At that moment, the Delos rescue team arrives in response to her flare. She tells them that they’re both human and that her father has had a psychotic break. The Delos team tell them to get on their knees and come to scan both of their necks to confirm their humanity. We see MiB clear the scan, and then he grabs a gun from the man nearest him and shoots the whole team.
Shocked, Grace tells him that he’s just killed real people. He tells her that “Ford” slipped up, and that the mistake was that he’d never shown anyone that profile. Then he shoots his daughter, determined that nothing will stop him from finishing the game.
He goes to her still body and sees that she has in her hand the card Ford gave him. She really did have the profile, and he begins questioning whether she might actually be his daughter. (Although we didn’t see her clear the scan, so that question is technically unanswered for us.)
MiB rides off, coming to a stop in an open plain. He walks away from his horse and holds his gun to his own head for a while before throwing it away and instead drawing his knife and cutting into his arm to find out if perhaps it is him who is not real.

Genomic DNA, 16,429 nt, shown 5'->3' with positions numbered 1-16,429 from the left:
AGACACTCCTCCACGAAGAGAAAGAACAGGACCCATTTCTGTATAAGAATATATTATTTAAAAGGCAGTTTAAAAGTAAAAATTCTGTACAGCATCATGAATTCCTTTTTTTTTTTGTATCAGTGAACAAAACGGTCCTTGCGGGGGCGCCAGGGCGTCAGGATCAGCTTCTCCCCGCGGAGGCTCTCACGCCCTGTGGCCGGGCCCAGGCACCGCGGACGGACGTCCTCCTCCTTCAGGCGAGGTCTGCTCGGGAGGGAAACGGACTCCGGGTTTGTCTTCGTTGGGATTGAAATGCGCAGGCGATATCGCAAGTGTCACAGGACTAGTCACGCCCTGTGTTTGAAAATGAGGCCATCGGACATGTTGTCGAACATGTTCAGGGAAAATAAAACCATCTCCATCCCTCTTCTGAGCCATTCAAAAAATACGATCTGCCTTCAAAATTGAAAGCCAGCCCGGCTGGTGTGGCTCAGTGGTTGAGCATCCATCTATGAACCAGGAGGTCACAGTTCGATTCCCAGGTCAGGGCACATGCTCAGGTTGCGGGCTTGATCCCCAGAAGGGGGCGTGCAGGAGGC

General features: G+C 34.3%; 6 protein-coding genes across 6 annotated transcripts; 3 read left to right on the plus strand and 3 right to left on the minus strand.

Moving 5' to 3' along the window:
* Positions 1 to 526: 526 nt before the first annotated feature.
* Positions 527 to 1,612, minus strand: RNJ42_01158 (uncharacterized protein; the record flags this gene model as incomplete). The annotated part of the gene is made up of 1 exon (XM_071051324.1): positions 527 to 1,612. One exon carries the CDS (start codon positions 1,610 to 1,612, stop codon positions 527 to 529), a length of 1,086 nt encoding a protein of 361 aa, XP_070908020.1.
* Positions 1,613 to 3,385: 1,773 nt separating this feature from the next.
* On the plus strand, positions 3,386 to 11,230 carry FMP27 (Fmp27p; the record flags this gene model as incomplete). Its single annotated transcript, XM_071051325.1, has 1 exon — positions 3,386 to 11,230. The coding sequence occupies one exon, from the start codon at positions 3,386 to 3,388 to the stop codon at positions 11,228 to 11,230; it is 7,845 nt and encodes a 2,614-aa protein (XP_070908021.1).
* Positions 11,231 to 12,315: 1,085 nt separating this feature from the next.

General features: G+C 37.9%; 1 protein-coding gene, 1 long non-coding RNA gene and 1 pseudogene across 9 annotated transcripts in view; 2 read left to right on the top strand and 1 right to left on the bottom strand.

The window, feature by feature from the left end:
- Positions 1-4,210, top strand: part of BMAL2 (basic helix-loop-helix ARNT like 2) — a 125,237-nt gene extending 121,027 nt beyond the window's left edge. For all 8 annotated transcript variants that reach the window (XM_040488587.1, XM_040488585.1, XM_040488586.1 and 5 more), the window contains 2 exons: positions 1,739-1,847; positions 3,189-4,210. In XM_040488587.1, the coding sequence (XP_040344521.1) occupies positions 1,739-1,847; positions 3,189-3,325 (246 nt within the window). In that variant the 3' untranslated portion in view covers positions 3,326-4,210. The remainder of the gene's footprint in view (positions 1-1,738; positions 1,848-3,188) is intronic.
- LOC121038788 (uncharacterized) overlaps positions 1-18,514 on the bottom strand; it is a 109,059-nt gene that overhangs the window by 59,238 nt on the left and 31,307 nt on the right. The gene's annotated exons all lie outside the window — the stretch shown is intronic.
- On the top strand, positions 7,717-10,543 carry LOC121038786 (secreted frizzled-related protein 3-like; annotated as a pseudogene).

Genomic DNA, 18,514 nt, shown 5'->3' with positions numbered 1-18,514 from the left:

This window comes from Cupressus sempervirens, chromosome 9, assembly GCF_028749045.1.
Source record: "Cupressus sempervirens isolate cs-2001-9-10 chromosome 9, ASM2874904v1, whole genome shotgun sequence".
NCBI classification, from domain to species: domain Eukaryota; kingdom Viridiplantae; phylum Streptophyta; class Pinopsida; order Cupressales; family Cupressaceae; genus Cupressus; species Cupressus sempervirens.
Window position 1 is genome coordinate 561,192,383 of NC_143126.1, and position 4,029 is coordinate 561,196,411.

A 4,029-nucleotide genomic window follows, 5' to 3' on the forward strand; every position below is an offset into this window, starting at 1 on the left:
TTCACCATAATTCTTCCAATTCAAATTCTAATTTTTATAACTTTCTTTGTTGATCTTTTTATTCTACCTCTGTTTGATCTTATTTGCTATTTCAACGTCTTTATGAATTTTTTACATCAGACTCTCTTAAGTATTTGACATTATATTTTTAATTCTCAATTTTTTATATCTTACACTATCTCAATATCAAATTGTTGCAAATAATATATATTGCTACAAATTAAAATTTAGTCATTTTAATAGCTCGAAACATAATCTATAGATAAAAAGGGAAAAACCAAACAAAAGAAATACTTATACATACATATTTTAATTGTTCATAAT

While all this intrafamilial drama is unfolding, Bernarnold is trying to leave the Mesa with Elsie (Shannon Woodward), but the AI version of Ford that has lodged itself in his head won’t let him just go. First, they watch Charlotte Hale (Tessa Thompson) and her flunkies use Clementine (Angela Sarafyan) as a vessel for a test of the code they’ve extracted from Maeve (Thandie Newton). They’ve identified what allows Maeve to control the other hosts and embedded that in Clementine. Then they set her to telepathically instructing an adjacent room full of hosts to kill each other with their teeth and hands. The test is successful, and Charlotte tells her team to unleash this new tool on the remaining rebel hosts.
Bernarnold and Ford leave this scene to visit Maeve so that Bernarnold can transmit a message to her from Ford by standing near enough to her for her to download i.